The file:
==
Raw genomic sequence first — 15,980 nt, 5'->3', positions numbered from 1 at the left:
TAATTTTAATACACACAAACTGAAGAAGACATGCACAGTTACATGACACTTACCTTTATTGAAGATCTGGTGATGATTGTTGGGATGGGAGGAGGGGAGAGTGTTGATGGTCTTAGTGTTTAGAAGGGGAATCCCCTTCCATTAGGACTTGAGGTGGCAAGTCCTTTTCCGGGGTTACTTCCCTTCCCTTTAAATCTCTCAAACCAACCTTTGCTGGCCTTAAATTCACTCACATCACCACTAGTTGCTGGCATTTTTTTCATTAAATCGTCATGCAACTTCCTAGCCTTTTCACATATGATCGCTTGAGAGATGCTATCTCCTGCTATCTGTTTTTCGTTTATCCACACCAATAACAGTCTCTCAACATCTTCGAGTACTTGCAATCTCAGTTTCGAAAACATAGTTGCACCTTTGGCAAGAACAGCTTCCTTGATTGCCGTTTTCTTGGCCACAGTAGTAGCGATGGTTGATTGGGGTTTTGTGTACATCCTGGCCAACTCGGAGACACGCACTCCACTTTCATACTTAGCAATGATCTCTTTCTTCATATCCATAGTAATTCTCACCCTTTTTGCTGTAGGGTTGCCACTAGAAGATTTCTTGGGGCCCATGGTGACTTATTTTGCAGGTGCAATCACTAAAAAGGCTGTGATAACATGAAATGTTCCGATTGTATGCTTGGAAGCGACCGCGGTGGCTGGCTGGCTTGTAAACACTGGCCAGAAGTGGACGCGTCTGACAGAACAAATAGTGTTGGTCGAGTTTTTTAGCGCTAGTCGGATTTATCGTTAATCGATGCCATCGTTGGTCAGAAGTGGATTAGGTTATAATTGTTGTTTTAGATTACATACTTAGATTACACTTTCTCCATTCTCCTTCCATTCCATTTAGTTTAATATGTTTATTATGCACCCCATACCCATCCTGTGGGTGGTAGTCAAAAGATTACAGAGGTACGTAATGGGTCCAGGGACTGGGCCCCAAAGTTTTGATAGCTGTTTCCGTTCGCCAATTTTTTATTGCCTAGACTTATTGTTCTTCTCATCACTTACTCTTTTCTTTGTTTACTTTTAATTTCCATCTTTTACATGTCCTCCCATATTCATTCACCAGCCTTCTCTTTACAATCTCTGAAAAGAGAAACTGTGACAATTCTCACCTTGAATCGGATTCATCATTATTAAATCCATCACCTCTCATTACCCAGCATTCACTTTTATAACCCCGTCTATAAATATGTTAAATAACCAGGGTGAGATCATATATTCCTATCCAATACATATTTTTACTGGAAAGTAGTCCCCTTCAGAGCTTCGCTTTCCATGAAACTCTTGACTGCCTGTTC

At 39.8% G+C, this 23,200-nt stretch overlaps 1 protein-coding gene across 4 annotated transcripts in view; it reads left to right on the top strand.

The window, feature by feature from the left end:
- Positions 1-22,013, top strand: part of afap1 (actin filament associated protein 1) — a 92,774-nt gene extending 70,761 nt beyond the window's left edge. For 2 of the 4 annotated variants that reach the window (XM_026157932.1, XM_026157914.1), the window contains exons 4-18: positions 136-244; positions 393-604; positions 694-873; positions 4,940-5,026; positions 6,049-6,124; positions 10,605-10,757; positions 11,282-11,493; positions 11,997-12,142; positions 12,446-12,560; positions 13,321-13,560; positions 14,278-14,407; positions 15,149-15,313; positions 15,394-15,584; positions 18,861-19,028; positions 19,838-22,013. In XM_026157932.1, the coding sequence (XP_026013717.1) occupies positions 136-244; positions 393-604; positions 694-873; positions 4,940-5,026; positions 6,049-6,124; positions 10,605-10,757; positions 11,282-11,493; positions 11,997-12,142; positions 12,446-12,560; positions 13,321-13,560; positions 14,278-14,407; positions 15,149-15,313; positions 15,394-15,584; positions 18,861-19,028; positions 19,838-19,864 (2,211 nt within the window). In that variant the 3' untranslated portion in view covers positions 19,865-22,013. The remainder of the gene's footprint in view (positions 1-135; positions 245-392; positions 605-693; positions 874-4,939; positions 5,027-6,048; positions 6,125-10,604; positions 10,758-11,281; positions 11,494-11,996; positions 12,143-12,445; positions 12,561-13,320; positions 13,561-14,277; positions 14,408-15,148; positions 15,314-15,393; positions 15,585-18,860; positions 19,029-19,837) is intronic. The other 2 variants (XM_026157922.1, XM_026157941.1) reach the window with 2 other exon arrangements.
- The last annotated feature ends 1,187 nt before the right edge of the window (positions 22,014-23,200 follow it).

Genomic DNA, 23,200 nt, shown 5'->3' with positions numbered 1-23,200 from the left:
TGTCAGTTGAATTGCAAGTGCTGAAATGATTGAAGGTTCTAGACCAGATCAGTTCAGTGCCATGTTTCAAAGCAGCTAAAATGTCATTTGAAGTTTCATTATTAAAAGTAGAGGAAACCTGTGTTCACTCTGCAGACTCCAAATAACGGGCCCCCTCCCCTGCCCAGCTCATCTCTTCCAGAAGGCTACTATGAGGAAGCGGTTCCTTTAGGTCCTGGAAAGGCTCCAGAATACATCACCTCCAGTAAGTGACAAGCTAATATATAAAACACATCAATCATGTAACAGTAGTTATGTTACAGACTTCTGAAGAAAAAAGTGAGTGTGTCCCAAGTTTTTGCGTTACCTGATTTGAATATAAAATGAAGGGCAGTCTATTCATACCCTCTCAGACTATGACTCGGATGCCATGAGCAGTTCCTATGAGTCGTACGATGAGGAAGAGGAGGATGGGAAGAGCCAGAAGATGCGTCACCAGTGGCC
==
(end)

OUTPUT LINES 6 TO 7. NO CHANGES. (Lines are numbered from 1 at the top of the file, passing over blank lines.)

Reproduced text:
- The last annotated feature ends 1,187 nt before the right edge of the window (positions 22,014-23,200 follow it).

Genomic DNA, 23,200 nt, shown 5'->3' with positions numbered 1-23,200 from the left: